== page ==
Paul Coning will never be forgotten

GREENVILLE— Paul Gene Coning left a legacy here in Darke County upon his recent death, and many people are already missing him.

The man, whose name is synonymous with the Darke County Fair, especially two of its departments – swine and fruit and youth vegetable; the Shawnee Prairie Nature Preserve; and the Woodington Congregational Christian Church, died the afternoon of March 24, nine days shy of his 90th birthday.

An Army veteran of the Korean War serving in the U.S. Army from 1950-53, he was a 1947 graduate of Greenville High School, a 32-year employee at the Union City Body Company and a lifetime farmer and a volunteer of many organizations.

Duane “Lum” Edwards had this to say about Coning: “Paul was my school bus driver when I was in the fourth grade. I’ve known him since 1954 when I went to the one-room school in Coletown. I went to work at the UCBC in 1966 where Paul worked until his retirement. I have known him and his family a long time. He was one of the good guys. We would see each other at the fair and other places around town. Paul’s wife, Nola, worked with us on election day and, of course, Paul would come and vote and talk if we weren’t busy. Paul loved cracklings from Winner’s, and when I would get me some, I would drop some of them off to him. He lived south of me a couple of miles. Nola told me at the funeral that Paul talked about the cracklings after I would drop them off. He loved those cracklings.”

Vickie Martin, who was a neighbor and worker alongside him in the basement of the Coliseum, had this to say: “Paul was our neighbor. I have known him since I was younger. We went to church together; they live across the field from us. We farm their farm. I have worked with Paul and Nola at the fair for several years.”

Melissa Brawley, Martin’s daughter, wrote: “Paul was a wonderful friend who was our neighbor for years. He loved people and always had a smile and a hug. He saw the good in everything and everybody. I never saw him without his wife. He’s going to be missed.”

Viola Gilbert stated, “I think he was one of the kindest human beings ever … so many stories to be told. Paul was a wonderful friend that was our neighbor for years. He loved people and always had a smile and a hug. He saw the good in everything and everybody! I never saw him without his wife. He’s going to be missed.”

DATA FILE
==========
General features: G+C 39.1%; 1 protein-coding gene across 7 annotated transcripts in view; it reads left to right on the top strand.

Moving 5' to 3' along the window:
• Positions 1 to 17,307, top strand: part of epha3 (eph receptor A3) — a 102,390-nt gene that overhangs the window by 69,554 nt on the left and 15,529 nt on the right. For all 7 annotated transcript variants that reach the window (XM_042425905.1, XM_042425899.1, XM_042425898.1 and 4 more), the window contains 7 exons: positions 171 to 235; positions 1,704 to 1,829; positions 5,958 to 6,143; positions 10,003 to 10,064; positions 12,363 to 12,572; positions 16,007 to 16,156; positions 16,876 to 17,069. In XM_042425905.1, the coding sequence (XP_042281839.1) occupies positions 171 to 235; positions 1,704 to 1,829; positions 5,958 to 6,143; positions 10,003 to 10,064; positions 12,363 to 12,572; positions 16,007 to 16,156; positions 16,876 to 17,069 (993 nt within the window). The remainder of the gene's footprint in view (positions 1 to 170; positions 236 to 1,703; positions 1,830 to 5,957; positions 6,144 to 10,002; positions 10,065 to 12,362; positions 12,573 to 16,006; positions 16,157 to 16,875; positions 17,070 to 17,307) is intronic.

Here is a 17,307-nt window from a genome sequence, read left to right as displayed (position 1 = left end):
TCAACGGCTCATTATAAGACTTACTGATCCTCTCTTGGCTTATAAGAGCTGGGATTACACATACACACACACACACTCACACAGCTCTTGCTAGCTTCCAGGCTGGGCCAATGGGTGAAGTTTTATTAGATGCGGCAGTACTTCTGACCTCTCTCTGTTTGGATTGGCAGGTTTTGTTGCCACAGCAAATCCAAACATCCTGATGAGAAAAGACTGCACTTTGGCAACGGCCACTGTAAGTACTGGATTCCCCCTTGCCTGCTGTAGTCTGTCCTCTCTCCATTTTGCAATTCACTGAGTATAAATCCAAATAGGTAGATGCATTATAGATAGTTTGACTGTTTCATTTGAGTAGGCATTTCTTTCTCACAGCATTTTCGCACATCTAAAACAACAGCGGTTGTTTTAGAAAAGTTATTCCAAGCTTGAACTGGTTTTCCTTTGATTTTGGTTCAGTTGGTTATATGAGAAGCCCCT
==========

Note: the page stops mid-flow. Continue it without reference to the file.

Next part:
Nina Unger, who met the Conings when they were involved with the swine department during the Darke County Fair, said she thinks it was the 1970s when she and husband, Lowell, and the Conings came on board in that department.

“Lowell, Bill Funderburg and I started the Darke County Swine Club,” she said. “Nola and Paul made friends with everybody they came into contact with. They were so welcoming to everyone. They took over as superintendents of the swine barn. Later, they went to work in the produce department in the Coliseum. He was so good at everything he did. He was such a gentle person. My kids grew up with them and thought they were the world. Paul never had a cross word. He was so willing to show people a better, easier way.”

Unger also echoed the sentiments of others that he was always seen with his wife.

“They made a good match,” Unger said. “They would always be together. Together and individually, they were super people.”

Wife Nola is now questioning how she can continue on without him.

“We really had a great marriage,” she said. “That’s what makes it hard now. We would go to the grocery together and volunteered together for various organizations.”

She said she met the man of her life in 1950 while staying with a girl friend.

“We were snowbound, and her boyfriend came to see her and Paul was along,” Nola recalled. “That was in November, and we got married in June 1951. I was so young. I can’t say enough about him. He was always kind and used to say he had to bring me up. He was always a Christian man. He was so good to me. He managed to look over my temper. He loved me anyhow. When I look back over those 67 years, it was really a good marriage.”

Paul Coning Coning Courtesy photo

Linda Moody

AIM Media Midwest